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Thread: Drum-roll please!

  1. #1
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    Question Drum-roll please!

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    ok I posted this in "MIDI Mania" so I might be getting spanked for making
    a dupe... sorry I didn't even KNOW there WAS an Ableton forum! (I subscribed!)


    Midi is an entirely new thing for me but exciting!
    "Voice" it with a kit and I'm a drummer!

    OK I know there HAS to be a way to do this the way I want to;
    OK so I use a cheapo MIDI keyboard to do my drums (no push
    button pads. Can't do it.) So, what I want to do is set up my
    grid so that I can hold a key down and it will add a "drum roll"
    by adding repeated hits... has to be, right?

    I looked for "staccato" and the "Arpeggio" of course is wrong...
    or am I missing something?

    I am using Live 9 and the manual for it is something like 697 pages.
    I don't have that kind of time left on the planet. Most of those
    sections in the manual are BASICS at THAT and I can't find anything.
    I feel like I have a "Nomenclature" problem here. It's there, I just
    don't know what it's called.

    Whatzaaaaap????
    OldMegaNerd Live 9 / Scarlett 2i2 / Korg N5 / Keystation 49es
    and 8 guitars I don't have room to list (or the ego!)

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    Not sure about Abbleton, but none of the sequencers I'm aware of has a drum roll feature because they are easier to do with a proper sample. The snag is real drum rolls are not tied to the tempo, so all the piano roll editors struggle because the MIDI timing is tied to tempo, and has a limit in terms of maximum number of notes. If you experiment with putting in the most notes the thing will accept they're not fast enough for a proper roll that changes in timing by the height of the sticks above the skin - a gentle roll will be quiet but incredibly fast (more than MIDI can even do), and then as it gets louder, the hits are further apart. With MIDI being base don note on and note off messages, it just cannot keep up. A real recording of a snare roll is always best. I have never heard any MIDI based system replicate it. On Electronic kits you can do decent rolls, but record that MIDI stream and it's gone. Perhaps you could record a roll on a solid surface, then examine the waveform and count the number of hits. There will far, far more than you think on a proper roll.Paradiddles are much slower, but even they, when played by a good drummer soon blur into a new sound that MIDI can't reproduce.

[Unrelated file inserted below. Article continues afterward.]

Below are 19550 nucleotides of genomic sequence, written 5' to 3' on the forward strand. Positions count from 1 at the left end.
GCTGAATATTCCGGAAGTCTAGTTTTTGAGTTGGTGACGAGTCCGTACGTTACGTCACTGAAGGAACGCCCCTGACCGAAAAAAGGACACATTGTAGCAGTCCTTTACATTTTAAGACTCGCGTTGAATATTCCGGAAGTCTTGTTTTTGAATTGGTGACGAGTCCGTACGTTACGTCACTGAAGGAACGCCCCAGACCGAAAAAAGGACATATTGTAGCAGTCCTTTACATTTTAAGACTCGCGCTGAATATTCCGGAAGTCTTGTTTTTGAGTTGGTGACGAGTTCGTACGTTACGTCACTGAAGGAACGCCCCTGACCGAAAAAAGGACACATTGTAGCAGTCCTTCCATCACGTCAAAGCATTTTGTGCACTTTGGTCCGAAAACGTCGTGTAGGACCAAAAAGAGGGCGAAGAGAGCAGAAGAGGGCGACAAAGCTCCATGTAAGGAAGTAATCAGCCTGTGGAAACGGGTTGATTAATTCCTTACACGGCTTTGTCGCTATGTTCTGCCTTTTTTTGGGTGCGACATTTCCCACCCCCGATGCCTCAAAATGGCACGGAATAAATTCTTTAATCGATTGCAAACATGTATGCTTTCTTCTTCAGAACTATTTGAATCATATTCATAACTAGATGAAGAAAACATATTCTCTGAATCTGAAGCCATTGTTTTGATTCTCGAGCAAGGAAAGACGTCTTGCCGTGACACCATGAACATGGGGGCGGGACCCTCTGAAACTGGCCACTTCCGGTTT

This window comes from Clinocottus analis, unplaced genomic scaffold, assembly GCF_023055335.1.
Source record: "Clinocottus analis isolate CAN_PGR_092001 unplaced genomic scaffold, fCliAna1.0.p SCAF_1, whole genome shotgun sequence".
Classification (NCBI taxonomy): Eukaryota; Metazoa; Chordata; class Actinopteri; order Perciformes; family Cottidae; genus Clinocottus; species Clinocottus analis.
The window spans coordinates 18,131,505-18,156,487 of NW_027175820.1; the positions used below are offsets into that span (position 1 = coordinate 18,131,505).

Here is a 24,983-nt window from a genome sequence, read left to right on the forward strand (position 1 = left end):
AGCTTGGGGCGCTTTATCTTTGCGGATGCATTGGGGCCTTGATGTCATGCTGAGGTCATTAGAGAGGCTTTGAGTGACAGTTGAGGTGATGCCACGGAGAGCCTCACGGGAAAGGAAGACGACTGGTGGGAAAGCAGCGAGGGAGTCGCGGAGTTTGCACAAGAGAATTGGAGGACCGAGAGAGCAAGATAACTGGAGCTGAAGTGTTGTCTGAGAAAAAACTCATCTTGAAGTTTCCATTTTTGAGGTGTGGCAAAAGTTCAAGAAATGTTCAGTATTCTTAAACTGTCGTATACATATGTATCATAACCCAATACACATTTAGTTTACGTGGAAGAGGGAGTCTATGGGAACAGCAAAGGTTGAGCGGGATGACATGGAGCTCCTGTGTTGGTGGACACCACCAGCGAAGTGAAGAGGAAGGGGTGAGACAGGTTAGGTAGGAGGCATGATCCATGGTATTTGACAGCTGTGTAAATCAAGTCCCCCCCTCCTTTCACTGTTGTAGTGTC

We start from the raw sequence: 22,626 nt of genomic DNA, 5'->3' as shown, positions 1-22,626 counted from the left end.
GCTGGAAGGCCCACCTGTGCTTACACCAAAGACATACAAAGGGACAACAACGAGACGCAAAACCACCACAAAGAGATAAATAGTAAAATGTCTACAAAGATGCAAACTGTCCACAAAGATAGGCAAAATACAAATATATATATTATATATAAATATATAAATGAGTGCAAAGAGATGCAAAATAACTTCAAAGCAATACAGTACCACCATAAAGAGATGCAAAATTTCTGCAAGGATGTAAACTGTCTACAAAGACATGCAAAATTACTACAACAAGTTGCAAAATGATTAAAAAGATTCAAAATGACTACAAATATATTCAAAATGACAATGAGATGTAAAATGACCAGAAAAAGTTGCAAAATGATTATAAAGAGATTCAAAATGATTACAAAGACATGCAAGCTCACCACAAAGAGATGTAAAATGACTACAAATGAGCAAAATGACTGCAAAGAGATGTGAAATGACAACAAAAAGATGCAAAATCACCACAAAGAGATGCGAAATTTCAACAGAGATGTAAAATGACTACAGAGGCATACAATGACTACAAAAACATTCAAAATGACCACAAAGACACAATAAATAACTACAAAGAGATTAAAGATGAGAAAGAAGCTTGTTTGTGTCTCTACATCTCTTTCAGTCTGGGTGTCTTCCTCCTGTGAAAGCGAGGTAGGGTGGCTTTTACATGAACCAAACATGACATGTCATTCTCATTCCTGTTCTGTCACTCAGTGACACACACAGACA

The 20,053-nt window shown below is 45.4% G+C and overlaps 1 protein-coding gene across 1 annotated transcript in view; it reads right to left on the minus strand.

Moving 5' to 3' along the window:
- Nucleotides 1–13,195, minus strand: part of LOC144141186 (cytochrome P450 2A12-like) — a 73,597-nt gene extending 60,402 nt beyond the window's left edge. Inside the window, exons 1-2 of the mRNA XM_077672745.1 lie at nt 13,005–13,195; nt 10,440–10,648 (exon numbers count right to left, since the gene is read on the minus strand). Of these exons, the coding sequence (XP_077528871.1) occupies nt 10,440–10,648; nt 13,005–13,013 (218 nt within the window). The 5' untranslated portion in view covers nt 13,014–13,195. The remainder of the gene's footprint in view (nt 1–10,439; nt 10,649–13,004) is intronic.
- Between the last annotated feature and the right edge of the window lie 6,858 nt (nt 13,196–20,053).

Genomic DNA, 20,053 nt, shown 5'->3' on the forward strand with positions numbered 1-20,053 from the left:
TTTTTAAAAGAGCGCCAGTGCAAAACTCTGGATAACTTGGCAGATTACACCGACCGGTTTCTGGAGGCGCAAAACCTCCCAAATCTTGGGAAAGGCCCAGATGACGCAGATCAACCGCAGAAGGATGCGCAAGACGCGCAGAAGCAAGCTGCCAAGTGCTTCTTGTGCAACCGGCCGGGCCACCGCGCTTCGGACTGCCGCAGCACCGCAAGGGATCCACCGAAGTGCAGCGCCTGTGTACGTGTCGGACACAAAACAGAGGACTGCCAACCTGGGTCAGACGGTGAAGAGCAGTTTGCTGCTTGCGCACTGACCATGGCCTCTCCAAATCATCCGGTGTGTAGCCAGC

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  4. #3
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    ...The snag is real drum rolls are not tied to the tempo, ...MIDI timing is tied to tempo, and has a limit in terms of maximum number of notes. ... (You explain how an actual drum roll is done on drums)... A real recording of a snare roll is always best. I have never heard any MIDI based system replicate it.
    I was actually thinking seriously of getting eDrums, but it's not in the cards for right now, because I want champagne quality, but don't even have a (good) beer budget!

    What I want more than anything aren't snare rolls, but just some (relatively) slower tom-tom rolls at maybe 4x tempo?
    This would just add a little interest, hep build "tempo bridges" to changing drum timing sections...
    I don't know if I'm making any sense. I guess maybe I can try "Drawing" them in (Ableton Live9 lets you draw
    individual midi notes in by clicking and dragging along a section of the midi tracks grid...

    Hmmm. Maybe I answered my own question! I really still did want a way to hold down a key and let
    my midi controller add hits into the grid for me. Or the DAW more like. But I don't mean FAST or changing
    tempo rolls like a real drummer does You're right; taking an (audio) sample of a slow, even tempo roll
    might do what I want. I'll try that.
    Thanks!
    OldMegaNerd Live 9 / Scarlett 2i2 / Korg N5 / Keystation 49es
    and 8 guitars I don't have room to list (or the ego!)

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